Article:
Basics of Intents in Android Using Android Studio 1.0


An Intent is a messaging object to request an action from another application component. Basically Intents are used to maintain or set up communication between two activities and certain broadcast receivers  for performing an action given by the user.

How Intents can be used

  • To start an activity

    An Activity is a user interface that a user is seeing on the phone's screen that is user intractable. A new instance of an Activity could be created by ing an Intent to startActivity(). The Intent describes the Activity to start and carries any necessary data to any type of activity.

    If we want to receive a result from an activity when it is finished then we have a method startActivityForResult(). Then the result stored is in the form of an intent object in onActivityResult() callbacks.

  • To start a service

    A service is another component that performs an operation in the background without a user interface. A service can be started to do a one-time operation, for example download a file by ing an intent to the startService() method of the program. The intent describes the service to start and carries any necessary and useful data and other messages.

    If a service is designed with the basic client-server architecture interface then we can bind to the service from another Activity or we can say any component by ing an intent to bindService().

  • To Deliver a broadcast

    A broadcast is a message that any app can receive during the execution of an application or its part. The system delivers various broadcasts for system events such as when the system boots up or the device starts charging and when a text is received and so on. We can deliver a broadcast  to other applications as well by ing as usual an Intent to a method named sendBroadcast(), sendOrderedBroadcast() or sendStickyBroadcast().

Intent Types

  • Explicit Intents

  • Implicit Intents

Explicit intents

These types of intents specify the component to start by name, in other words the fully qualified class name must be called. We can use an explicit intent to start a component in our application. This can be understood as the fact that we are the developer of our own application and we already know the name of the activity and the service we want to start. For example start a new activity in response to a user action or start a service to download a file in the background.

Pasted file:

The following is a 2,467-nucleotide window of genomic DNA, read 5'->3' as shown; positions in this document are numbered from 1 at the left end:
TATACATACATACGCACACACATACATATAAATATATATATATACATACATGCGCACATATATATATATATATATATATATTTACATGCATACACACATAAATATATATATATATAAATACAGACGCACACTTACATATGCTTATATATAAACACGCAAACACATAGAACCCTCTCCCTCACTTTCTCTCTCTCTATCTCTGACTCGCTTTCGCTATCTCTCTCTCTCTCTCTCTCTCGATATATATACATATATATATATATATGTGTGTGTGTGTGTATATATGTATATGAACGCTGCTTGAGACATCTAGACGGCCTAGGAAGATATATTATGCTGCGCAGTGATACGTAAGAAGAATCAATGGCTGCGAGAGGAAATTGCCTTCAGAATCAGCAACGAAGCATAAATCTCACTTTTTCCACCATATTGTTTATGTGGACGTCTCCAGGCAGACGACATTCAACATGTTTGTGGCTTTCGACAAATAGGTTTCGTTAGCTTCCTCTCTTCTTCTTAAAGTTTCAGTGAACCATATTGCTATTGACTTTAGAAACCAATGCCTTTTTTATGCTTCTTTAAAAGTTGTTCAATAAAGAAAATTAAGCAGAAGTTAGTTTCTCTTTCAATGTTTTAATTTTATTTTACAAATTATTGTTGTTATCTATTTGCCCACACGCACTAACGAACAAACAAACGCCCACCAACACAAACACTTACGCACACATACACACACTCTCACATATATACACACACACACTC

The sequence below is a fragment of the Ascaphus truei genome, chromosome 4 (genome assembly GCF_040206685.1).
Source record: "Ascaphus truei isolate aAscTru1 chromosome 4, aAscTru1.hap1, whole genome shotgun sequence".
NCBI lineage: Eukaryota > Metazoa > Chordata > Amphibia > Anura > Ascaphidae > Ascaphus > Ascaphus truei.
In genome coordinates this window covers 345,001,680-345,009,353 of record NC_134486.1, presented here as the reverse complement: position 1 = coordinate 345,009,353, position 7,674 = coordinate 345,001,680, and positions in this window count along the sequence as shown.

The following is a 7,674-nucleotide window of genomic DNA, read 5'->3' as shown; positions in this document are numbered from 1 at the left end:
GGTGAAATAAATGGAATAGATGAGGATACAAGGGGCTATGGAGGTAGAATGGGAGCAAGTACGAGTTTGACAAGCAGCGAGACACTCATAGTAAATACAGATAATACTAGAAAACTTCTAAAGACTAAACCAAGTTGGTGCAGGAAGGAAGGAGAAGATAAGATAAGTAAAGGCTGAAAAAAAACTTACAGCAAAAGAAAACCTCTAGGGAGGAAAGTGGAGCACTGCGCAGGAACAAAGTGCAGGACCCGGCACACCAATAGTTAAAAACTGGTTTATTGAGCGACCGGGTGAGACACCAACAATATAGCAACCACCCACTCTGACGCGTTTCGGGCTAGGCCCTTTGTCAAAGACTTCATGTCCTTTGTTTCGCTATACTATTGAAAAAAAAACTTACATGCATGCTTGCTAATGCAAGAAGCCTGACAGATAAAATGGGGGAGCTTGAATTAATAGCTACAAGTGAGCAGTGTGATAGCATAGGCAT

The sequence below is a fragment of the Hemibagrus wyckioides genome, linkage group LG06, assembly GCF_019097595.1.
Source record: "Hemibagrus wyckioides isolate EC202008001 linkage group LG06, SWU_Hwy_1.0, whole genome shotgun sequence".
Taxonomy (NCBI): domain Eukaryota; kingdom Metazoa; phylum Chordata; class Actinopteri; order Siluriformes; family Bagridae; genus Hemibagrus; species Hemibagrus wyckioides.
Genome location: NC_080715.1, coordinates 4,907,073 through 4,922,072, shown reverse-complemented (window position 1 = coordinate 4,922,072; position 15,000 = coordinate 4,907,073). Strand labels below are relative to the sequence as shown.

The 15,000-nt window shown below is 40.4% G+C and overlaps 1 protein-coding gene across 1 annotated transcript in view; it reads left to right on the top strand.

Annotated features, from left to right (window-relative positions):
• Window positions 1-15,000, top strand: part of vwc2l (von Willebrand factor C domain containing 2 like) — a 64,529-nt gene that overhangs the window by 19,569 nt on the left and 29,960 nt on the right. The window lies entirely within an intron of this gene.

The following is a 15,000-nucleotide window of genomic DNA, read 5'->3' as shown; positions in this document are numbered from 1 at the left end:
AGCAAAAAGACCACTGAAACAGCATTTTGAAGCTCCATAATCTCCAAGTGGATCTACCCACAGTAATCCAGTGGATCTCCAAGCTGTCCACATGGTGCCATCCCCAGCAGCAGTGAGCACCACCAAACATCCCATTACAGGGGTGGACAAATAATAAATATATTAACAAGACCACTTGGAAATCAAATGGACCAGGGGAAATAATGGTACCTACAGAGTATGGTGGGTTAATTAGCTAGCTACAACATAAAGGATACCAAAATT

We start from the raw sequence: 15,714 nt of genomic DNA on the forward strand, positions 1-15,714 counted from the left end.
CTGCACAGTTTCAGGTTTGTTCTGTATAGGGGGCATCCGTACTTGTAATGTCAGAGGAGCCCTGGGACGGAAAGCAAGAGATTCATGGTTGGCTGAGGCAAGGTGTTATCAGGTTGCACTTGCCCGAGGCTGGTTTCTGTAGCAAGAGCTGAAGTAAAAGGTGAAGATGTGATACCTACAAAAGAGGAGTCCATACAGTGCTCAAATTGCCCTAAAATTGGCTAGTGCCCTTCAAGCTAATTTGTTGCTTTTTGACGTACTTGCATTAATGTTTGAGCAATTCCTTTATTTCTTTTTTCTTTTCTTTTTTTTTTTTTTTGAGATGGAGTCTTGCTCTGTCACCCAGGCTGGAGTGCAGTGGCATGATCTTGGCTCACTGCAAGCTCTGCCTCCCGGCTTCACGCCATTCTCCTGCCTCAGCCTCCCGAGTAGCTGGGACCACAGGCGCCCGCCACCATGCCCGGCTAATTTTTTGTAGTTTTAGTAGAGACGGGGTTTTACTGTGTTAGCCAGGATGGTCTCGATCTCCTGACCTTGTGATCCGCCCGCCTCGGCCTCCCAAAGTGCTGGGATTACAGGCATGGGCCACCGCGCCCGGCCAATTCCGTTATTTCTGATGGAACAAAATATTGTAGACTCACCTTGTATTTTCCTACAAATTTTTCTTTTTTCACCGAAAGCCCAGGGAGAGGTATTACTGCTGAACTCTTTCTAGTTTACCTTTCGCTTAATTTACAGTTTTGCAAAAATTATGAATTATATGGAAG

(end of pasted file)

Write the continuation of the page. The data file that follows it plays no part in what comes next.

Implicit intents

Implicit intents do not specify the name of the component but instead declare a general action to done that allows a component from another application to handle it. For example if we want to show a specific location to the user then we can use an implicit type intent to request that another capable application would show a specified location on a map.    

intent diagram

Figure: creation and start with the processing of an Intent and Receiving another Activity, B (child activity) 

Using this image one thing reflects implicit intents better by these arrows. When we create an implicit intent the Android system finds the appropriate component to start by comparing the contents of the intent to the intent filters declared in the manifest file of other application on a device.

Here we can see that there is an Activity A ( and Activity B ( and in the middle there is an Android System I have made, in other words all the processing is done here.

A simple Intent is defined in the file in which a startActivity() method is also defined that is taking an intent object as a signature. This line of code is just to set an intent and an action is initiated.

Now intent goes for processing as shown in the figure and from there an intent seeks another activity file. For receiving this intent another activity file must be there and in the onCreate() method of the second activity we must define any receiver to get that intent.

Creating a Simple Intent in Activity A (

After seeing in the figure let us do it programmatically which classes we use and how many variables we will use:

However this illustrates that an Intent is created and startActivity(intent) method is called so as to start an activity having an intent as a signature that is quite helpful and is implicitly created and seeks another activity to do some action.
Receiving an Intent

In the onCreate() method of the second activity below is the small code snapshot. Let us see and analyze it.

received activity
Now in this code we can see how we are receiving the intent by calling the getIntent() method followed by the getStringExtra() method. This receiving is done in the onCreate() method of the child activity that is Activity B.


This article explains the basics and processing of intents and their function as well and how they are created explicitly and implicitly. However the picture renders the good use and cycle of the intent from an activity to another activity.

Up Next
    Ebook Download
    View all
    View all